Too Many Deaths

Last weekend, I was prepared to write about Multiverse Con. It was my first time arriving at this event, and I had a great time. And there will be a blog coming out about that in the future once I get my bearings together and decide what to write.

When I returned home, Facebook dropped a bomb: my orchestra conductor from university had died. He had been diagnosed with ALS in 2019. Tuesday brought more bad news: an art teacher I adored in high school died the year before. I found out from an email notice that was buried from my alumni group. There wasn’t a notice about a memorial service, and I couldn’t find information online about any surviving family. I don’t know who is inheriting his house or the art that he has collected over the years.

Dr. Sleeper I called doctor because he commanded respect, including that which comes with a PhD. Others called him Mr. Sleeper but I felt it was more respectful. One rule that most people abided by was no cellphone ringers on during rehearsal. He threatened that if he heard any ringing, he would hold onto the phone until the end of the semester.

I admit that I felt intimidated, since I asked to audit orchestra for one semester and then join fully for the next. Then one day he saw a fantasy book I was reading, the Nebula Awards. I braced myself for any remonstrance of reading something that was wasteful. A short story about a woman’s breasts running away without her, which I was reading at the moment, didn’t seem academically friendly. I was sure I’d receive a chiding about wasting my time.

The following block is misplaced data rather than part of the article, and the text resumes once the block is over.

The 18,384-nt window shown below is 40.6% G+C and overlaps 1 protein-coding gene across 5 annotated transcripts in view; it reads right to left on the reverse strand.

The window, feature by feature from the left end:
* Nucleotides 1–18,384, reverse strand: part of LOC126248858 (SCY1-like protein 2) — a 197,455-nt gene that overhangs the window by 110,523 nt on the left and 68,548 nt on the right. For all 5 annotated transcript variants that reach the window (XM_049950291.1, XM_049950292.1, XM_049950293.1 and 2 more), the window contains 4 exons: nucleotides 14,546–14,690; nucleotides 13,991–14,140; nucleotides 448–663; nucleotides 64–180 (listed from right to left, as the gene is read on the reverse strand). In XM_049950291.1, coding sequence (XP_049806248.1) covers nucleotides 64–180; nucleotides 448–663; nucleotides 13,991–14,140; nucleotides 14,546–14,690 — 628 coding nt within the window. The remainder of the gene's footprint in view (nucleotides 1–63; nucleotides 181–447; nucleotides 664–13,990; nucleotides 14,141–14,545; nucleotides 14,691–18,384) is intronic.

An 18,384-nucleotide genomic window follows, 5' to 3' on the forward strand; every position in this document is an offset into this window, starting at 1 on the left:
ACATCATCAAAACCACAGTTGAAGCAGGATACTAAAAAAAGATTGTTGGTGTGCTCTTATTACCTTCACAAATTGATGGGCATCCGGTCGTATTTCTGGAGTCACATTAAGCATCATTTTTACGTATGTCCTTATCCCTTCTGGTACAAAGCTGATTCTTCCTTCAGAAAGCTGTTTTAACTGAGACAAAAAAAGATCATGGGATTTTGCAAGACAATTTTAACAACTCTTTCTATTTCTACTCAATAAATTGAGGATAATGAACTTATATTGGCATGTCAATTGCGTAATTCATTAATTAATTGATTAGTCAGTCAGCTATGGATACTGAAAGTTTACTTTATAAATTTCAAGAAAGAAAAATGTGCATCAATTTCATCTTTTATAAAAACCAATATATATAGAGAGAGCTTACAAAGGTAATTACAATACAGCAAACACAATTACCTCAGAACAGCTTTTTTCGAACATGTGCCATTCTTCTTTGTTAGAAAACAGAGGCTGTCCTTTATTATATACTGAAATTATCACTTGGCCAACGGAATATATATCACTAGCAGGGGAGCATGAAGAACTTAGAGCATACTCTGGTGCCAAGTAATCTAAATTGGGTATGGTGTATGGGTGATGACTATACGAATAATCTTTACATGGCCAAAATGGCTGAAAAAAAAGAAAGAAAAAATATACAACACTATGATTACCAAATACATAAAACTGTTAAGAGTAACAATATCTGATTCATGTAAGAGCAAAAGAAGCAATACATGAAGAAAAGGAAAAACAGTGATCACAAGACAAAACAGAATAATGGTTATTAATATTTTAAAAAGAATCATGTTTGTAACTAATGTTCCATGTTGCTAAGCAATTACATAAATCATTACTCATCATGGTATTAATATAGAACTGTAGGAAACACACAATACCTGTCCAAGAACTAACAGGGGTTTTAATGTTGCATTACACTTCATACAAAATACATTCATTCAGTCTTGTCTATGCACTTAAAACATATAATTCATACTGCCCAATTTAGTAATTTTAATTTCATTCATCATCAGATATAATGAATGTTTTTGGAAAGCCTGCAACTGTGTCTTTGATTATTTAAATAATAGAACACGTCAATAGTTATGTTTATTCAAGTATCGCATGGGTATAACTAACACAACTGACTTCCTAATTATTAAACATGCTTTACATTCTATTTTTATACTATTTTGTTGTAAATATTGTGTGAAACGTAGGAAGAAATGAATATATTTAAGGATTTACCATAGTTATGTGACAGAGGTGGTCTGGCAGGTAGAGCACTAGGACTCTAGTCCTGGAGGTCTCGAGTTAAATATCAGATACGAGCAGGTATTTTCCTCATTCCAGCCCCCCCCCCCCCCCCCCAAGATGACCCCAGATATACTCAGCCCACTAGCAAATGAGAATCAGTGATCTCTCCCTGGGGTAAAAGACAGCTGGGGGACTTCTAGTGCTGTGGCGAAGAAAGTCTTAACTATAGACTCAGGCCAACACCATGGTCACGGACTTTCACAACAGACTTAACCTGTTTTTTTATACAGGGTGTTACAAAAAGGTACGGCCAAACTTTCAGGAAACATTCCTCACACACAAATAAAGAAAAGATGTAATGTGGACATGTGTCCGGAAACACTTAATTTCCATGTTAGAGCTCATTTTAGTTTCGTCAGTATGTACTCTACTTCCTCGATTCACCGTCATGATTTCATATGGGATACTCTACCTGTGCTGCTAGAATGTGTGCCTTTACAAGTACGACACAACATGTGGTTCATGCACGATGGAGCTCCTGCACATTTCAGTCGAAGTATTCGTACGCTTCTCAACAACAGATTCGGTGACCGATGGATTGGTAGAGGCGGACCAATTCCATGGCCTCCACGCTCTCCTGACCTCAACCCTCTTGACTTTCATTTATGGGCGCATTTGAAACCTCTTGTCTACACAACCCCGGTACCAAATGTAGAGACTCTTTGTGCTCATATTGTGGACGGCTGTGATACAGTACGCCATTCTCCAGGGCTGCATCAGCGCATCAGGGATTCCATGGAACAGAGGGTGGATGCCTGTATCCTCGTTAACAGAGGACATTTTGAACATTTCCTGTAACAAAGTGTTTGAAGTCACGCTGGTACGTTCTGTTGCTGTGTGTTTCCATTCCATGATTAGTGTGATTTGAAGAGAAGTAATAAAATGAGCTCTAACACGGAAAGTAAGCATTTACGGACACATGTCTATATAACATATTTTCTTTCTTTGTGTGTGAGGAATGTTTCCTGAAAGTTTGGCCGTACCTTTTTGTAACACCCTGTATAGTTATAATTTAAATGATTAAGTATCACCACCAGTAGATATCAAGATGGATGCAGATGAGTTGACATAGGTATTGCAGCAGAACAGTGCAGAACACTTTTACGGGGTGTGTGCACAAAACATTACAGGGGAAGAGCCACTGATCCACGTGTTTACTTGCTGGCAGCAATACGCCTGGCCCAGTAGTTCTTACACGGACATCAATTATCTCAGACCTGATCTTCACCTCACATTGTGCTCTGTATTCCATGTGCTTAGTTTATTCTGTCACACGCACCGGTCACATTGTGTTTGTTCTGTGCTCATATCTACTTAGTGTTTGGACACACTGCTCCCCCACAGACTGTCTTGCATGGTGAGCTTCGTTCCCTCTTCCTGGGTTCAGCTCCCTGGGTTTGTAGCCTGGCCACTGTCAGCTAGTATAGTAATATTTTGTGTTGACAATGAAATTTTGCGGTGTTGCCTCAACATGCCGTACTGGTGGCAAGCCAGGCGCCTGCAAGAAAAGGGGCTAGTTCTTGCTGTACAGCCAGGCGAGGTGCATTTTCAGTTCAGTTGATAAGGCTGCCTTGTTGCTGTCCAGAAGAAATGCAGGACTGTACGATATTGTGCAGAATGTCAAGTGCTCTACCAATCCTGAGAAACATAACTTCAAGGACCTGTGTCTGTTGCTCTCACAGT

That didn’t happen. He mentioned that he was a fan of Ted Sturgeon and loved fantasy. I started lending and gifting him books, for him and his children, as well as vice-versa. Beneath the stern exterior, I saw someone who loved the fantastic in fiction as much as I did.

Mr. Rodriguez collected more than art. His office was a museum of DVDS, action figures, and vintage comics. I was able to read Cadillacs and Dinosaurs with some gorgeous art, and a desire to add more to the established world of art. He told me that his house was very much the same. When he opened it once for trick-or-treating on Halloween.

I watched the Nightmare Before Christmas and the original stop motion King Kong from the 1930s because he lent me the DVDs. Part of the reason I did a weekly presentation about romance comics becoming pop art was because of the vintage art he was able to show me. He lamented that there were no more original ideas in comics, and I promised him that what I made would be different. Freshman art classes showed the liberation of watercolor, and that is why I paint most of the comics that I put up online in college.

After I graduated, I tried to stay in contact. It didn’t happen, because text messages and emails received no response, and I could never catch him during the times that I visited campus. I was hoping I’d have a chance to see him before he retired. That’s why the news announcement was a shock.

You both changed my lives for the better, and I never properly thanked you for them. I’m saying it now: thank you, for being there at the right time.